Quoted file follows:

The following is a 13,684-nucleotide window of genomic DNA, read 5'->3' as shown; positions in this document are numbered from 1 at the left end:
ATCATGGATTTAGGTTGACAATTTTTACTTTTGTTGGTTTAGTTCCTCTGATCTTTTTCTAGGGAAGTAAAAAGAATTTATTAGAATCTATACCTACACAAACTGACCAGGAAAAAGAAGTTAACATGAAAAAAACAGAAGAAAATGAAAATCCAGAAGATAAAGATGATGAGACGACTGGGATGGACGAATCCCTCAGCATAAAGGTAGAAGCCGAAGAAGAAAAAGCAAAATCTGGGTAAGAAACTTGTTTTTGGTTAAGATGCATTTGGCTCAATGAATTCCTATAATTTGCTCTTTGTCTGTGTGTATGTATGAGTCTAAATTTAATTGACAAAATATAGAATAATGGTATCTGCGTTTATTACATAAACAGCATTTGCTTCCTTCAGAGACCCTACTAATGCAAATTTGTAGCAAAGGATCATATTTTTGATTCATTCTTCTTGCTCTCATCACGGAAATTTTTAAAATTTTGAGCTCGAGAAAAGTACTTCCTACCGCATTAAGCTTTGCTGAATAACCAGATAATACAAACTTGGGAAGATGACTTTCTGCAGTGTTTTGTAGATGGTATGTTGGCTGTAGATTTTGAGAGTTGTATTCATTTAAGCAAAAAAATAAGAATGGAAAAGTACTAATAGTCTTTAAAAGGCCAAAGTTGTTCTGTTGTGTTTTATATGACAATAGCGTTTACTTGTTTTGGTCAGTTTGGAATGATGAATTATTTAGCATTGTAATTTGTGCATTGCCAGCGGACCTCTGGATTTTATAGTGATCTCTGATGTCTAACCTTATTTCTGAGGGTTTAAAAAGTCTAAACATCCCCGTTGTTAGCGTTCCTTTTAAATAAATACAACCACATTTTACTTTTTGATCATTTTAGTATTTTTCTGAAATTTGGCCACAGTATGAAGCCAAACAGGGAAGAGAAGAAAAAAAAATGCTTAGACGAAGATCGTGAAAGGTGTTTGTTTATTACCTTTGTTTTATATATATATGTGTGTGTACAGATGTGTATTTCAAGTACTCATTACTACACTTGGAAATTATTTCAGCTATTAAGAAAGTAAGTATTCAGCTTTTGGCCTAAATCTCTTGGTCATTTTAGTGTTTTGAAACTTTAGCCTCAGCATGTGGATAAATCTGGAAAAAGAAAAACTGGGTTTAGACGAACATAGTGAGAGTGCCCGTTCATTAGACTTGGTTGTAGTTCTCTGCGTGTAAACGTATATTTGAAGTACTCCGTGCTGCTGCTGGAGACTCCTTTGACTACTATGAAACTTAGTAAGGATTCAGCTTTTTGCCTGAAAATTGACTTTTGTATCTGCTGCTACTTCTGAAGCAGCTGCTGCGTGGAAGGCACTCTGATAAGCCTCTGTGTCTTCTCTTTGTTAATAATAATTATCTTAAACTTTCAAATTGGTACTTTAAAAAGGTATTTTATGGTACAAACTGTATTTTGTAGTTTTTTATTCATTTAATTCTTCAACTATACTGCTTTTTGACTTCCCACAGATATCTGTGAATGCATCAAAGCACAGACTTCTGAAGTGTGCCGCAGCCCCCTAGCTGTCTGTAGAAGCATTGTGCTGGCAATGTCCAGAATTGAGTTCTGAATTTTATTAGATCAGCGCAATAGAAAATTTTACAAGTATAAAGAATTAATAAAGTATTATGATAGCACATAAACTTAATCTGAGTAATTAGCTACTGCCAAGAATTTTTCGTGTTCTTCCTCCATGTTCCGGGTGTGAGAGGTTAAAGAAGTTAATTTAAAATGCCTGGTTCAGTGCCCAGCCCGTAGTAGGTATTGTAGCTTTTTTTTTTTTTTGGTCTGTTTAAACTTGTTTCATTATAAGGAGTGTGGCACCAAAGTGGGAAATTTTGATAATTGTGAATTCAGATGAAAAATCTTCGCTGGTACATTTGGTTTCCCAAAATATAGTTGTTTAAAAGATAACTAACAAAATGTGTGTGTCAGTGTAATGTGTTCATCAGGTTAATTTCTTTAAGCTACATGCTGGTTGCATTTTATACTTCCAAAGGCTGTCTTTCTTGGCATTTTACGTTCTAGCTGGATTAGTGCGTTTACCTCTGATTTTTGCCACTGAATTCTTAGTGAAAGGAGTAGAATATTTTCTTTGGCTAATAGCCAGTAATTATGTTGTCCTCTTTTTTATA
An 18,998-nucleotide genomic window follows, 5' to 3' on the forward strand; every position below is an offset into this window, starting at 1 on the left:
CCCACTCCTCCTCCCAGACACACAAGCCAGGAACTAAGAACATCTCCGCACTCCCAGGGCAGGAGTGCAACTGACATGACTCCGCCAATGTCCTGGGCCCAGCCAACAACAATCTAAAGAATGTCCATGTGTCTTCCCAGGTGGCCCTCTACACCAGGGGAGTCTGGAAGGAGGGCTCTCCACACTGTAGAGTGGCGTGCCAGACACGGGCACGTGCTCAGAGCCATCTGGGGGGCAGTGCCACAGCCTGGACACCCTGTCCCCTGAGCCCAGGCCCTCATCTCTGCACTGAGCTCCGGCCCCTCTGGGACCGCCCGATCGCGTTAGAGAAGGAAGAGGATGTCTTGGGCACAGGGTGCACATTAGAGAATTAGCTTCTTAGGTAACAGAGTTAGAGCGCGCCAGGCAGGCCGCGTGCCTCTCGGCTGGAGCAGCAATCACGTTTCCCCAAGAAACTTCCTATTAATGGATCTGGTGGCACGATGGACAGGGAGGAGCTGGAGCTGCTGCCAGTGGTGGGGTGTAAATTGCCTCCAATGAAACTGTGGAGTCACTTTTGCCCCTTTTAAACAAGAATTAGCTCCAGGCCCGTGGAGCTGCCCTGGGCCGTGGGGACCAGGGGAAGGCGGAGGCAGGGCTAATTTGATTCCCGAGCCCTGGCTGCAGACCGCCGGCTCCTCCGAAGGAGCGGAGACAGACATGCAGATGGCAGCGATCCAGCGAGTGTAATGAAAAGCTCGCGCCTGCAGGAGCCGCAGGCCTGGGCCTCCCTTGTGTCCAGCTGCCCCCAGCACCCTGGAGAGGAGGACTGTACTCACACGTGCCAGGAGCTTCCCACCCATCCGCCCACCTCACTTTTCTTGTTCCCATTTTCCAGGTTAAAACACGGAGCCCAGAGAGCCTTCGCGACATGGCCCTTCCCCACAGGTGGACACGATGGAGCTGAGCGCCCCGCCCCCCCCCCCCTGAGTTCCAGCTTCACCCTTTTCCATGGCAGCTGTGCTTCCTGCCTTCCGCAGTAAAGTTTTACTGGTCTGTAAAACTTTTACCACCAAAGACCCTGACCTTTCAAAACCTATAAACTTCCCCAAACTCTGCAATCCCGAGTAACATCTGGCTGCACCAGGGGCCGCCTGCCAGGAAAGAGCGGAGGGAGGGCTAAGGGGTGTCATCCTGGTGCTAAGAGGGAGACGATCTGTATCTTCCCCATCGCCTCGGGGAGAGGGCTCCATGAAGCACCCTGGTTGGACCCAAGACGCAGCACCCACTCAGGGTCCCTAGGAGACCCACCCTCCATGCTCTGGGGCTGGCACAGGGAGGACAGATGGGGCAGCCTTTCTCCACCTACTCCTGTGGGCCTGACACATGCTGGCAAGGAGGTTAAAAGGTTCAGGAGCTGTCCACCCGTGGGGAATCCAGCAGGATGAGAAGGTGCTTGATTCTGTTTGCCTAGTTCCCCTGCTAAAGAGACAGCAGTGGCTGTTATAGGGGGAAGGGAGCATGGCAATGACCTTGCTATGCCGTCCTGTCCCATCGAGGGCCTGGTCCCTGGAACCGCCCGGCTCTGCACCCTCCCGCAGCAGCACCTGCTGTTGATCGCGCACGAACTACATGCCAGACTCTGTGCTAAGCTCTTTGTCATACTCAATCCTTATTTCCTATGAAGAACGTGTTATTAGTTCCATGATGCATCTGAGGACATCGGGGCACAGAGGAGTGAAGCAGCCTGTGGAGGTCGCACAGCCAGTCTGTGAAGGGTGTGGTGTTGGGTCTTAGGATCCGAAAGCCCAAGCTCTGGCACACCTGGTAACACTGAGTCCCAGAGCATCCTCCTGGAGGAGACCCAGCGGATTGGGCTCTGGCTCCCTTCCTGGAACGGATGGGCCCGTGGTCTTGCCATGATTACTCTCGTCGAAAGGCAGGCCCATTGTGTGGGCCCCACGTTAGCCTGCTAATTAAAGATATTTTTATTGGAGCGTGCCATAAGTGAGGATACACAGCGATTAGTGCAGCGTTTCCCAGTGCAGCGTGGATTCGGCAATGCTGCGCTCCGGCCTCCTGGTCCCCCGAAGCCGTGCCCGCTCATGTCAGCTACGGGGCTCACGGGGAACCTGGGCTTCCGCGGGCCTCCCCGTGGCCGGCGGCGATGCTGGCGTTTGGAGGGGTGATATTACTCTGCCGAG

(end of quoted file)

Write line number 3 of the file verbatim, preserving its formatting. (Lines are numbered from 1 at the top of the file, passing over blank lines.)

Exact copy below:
An 18,998-nucleotide genomic window follows, 5' to 3' on the forward strand; every position below is an offset into this window, starting at 1 on the left: